Doyen Turkish actor Haluk Bilginer received Nov. 25 the International Emmy Award for best performance by an actor, becoming the first Turk to receive the prestigious award. Bilginer clinched the honor for his mesmerizing performance in the 2018 mini-series “Sahsiyet” (“Persona”) as Agah Beyoglu, a gentlemanly, well-dressed, retired court clerk who lives and owns an apartment in the central Istanbul district with which he shares a last name. Upon learning he has Alzheimer’s disease, Beyoglu quickly opts to embark upon a serial killing spree, aiming to eliminate his former adversaries with the assurance that he will not remember his actions.
The series opens with Beyoglu realizing his cat has died because he failed to remember to feed and water it. At this point, he receives his diagnosis from a psychologist. After a brief period of mourning for his beloved pet, which he buries himself, he quickly snaps into action when he realizes his fading memory could be an asset rather than a setback. Bilginer deftly plays a character 10-15 years older than his actual age and is relentlessly natural and convincing in his performance as an elderly man in the early stages of Alzheimer’s.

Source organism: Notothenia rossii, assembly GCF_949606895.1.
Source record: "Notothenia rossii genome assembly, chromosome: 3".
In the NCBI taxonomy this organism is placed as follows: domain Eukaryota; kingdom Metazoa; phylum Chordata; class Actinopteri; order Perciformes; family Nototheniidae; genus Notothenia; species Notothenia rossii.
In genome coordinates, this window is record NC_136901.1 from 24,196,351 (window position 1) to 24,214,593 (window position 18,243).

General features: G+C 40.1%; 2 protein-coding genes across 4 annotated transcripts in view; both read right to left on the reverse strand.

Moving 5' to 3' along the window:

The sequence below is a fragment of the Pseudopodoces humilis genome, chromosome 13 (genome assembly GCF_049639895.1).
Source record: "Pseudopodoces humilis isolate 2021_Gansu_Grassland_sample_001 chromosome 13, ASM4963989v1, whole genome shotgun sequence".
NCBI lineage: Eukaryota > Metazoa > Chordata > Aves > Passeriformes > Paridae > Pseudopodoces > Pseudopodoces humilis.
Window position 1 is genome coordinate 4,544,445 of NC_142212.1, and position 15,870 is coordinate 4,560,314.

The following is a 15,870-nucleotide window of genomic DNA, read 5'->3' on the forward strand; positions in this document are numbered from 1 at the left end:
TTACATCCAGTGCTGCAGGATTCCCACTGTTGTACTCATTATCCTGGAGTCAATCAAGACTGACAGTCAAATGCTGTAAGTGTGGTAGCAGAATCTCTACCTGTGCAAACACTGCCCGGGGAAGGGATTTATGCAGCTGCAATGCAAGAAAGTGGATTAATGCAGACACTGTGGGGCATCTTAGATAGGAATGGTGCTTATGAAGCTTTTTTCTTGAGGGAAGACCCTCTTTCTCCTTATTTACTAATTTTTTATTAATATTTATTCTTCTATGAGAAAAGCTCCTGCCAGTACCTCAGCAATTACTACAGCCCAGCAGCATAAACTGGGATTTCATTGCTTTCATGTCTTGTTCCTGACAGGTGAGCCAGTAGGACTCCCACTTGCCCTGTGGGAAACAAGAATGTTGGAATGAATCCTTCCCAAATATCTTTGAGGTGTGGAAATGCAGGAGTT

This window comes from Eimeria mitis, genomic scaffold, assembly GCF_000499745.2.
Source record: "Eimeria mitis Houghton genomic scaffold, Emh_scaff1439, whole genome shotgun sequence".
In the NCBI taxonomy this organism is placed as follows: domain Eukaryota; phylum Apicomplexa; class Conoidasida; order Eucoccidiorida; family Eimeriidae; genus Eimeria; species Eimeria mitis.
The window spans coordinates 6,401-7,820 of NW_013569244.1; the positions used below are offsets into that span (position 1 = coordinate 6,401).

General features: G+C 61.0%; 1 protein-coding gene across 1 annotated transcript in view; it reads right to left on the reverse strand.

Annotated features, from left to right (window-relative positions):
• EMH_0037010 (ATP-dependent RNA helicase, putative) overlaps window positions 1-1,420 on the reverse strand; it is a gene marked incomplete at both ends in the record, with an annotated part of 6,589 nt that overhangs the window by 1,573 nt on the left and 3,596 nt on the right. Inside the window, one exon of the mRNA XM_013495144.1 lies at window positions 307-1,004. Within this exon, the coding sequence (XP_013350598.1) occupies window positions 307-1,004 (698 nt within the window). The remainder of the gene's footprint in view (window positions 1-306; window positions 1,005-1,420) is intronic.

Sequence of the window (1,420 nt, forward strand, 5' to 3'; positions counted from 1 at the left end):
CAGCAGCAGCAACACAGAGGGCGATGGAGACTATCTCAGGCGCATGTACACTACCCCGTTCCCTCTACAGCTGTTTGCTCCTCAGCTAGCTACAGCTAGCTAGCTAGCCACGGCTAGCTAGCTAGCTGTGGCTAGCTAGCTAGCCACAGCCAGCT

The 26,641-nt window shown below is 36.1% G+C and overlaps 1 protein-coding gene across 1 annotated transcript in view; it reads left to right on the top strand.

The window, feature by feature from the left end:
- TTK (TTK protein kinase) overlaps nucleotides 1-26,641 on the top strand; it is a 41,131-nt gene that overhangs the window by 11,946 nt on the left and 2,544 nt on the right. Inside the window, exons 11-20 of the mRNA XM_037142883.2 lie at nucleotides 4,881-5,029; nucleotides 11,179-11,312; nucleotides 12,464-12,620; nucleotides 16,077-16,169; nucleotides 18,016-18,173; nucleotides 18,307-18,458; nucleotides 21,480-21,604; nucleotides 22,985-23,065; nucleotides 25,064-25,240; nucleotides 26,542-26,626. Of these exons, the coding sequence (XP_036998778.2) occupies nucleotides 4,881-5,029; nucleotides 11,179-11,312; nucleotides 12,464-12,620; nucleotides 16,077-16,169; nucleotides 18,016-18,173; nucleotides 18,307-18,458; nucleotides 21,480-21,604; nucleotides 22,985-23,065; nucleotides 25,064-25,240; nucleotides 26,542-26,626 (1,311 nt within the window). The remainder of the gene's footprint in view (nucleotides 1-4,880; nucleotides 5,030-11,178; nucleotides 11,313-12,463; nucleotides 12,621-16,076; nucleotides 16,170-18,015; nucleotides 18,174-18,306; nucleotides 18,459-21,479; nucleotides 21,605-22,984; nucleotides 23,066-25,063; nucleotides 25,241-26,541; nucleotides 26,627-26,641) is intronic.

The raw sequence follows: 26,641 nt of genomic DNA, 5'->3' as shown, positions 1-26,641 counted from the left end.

In his acceptance speech, Bilginer pleasantly greeted the New York City crowd with a Turkish “hello” before switching to his impeccably refined, practically seductive English, spoken in a deep, smoky manner. “Our series ‘Persona’ was about justice and amnesia. But not amnesia of an individual, but more dangerously and harmfully, amnesia of society. Therefore, please make sure the society you live in does not suffer from amnesia,” Bilginer said.
Born in the Aegean coastal city of Izmir in 1954, Bilginer studied at the prestigious London Academy of Music and Dramatic Art. His three-decade career has spanned genres, countries, television, film and theatre, and he has acted seamlessly in many roles in both English and Turkish.